The living room had an outdated homey feel, wood-paneled walls and deep orange furniture. The walls were covered in pictures. A baby with Down Syndrome, Sharleen’s animals, a woman that looked just like Sharleen, and then a stocky blond on a red and black motorcycle. It had to be her son. He looked the same as he had in my dream. I looked at his blue eyes and giant smile, and couldn’t fathom that he no longer existed. It made me feel sick. Death scared the hell out of me.
Outside, Max and the others were eating breakfast. “Feel better?” he asked.
“No. I’m going for a walk.” I headed toward the gravel road.
Sharleen’s nearest neighbor had two horses that stood by the fence, flicking their black tails. A truck drove by, showering me with dust. Further down the road a German shepherd stared me down until I crouched and put out my hand. He ran over to me and let me pet him, licking my face. I saw two young children running through a sprinkler without shirts on, giggling, playing on their rusty swing set.
I probably went half a mile before I came to a T intersection. The sign pointed right for “Devil’s Curve.” To the left was Hollyhock Lane. I chose right. My dad would have said Satan was tempting me again.
The further I walked, the narrower the road became. The grass on the edges of the road gave way to steep, rocky drop-offs. I peered over, my legs wobbling. Weeds grew from between the jagged rocks. Rusted, crumpled cars lay on different ledges, even more at the bottom of the deep gorge.
I stood on the ledge, shaking as I thought about the people who probably died there. I spotted a car seat and felt dizzy.
A red and black motorcycle, almost folded in half, lay on a ledge near the bottom. Sharleen’s son’s motorcycle. The one from the picture.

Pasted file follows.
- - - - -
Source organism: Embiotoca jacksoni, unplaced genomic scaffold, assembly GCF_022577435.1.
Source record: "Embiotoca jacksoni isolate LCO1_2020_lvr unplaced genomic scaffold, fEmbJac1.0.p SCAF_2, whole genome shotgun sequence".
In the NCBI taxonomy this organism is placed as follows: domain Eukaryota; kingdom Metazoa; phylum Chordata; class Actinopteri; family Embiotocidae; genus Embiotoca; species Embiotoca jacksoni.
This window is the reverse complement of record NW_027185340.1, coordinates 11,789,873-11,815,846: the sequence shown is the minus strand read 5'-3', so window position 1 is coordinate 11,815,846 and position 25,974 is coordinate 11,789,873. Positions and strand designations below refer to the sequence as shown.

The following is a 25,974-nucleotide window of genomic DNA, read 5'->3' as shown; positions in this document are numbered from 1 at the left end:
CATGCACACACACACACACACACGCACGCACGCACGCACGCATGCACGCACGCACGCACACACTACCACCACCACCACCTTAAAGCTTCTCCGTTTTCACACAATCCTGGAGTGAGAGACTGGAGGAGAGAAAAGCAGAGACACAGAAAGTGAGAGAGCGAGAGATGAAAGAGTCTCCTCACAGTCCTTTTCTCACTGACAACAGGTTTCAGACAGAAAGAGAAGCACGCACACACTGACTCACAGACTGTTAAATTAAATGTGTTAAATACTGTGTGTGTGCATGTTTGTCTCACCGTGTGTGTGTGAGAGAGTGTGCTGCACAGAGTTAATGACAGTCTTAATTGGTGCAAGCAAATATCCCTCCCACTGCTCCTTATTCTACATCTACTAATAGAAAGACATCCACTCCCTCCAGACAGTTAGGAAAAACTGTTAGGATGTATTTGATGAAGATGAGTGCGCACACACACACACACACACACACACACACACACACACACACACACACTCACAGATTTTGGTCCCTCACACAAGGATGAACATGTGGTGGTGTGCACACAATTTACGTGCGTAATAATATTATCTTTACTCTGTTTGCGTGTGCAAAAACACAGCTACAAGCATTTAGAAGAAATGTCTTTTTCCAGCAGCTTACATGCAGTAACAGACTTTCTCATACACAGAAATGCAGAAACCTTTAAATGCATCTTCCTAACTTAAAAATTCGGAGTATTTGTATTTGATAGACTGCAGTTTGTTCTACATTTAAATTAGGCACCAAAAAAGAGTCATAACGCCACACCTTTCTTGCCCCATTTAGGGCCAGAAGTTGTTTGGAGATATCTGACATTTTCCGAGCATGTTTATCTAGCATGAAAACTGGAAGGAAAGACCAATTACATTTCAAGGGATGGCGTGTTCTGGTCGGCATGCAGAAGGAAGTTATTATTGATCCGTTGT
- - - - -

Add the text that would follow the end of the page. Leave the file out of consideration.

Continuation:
I envisioned the accident in my head: her son feeling invincible, going too fast around the corner, his tires sliding from beneath him, shattering his balance. He grabbed at the air, rocks slicing and embedding themselves in his arms and legs. Maybe he grasped at the ledge, hoping to pull himself up. But the weight of the motorcycle, the laws of gravity won. I saw his blue eyes fixed in horror, his mouth open, all before falling, flailing, landing in an impossible position— unrecognizable.
I dropped to my hands and knees, and vomited.
When I returned to Sharleen’s house, she didn’t ask why I was crying, why I could barely breathe. She wrapped her arms around me. This time it was exactly what I wanted.
After she told me about her son’s accident, I realized that I’d left one detail out in my imagination. The invincible feeling he had was caused by his .15 blood-alcohol level.
Later, I asked Sharleen to drive me to the post office 15 miles away. We passed a coal mine. Men with smudged faces and blackened clothes sat outside eating their lunches with dirty hands. Smoke curled from smokestacks. The mounds of black coal piled high as a mountain. “That’s where Josh mined,” she said, turning away.
The post office didn’t have postcards with menacing drop-offs, littered with rusted cars or dried blood. No postcards with rundown trailers or impoverished coal mining communities. I chose a postcard with two horses standing on the top of a lush, green hillside. I wrote:
I am so sorry.
Mikaela Shea is in her thesis hours of her MFA at Columbia College Chicago and was recently a writer-in-residence at Ragdale Foundation. She has published stories in Midwestern Gothic, Copperfield Review, Vagina: The Zine, Foliate Oak, Hypertext Magazine, Paragraph Planet, Columbia College’s annual Story Week Reader, as well as a children’s book at the State Historical Society of Iowa. Mikaela is currently writing a novel and is Editor-in-Chief of 3Elements Review.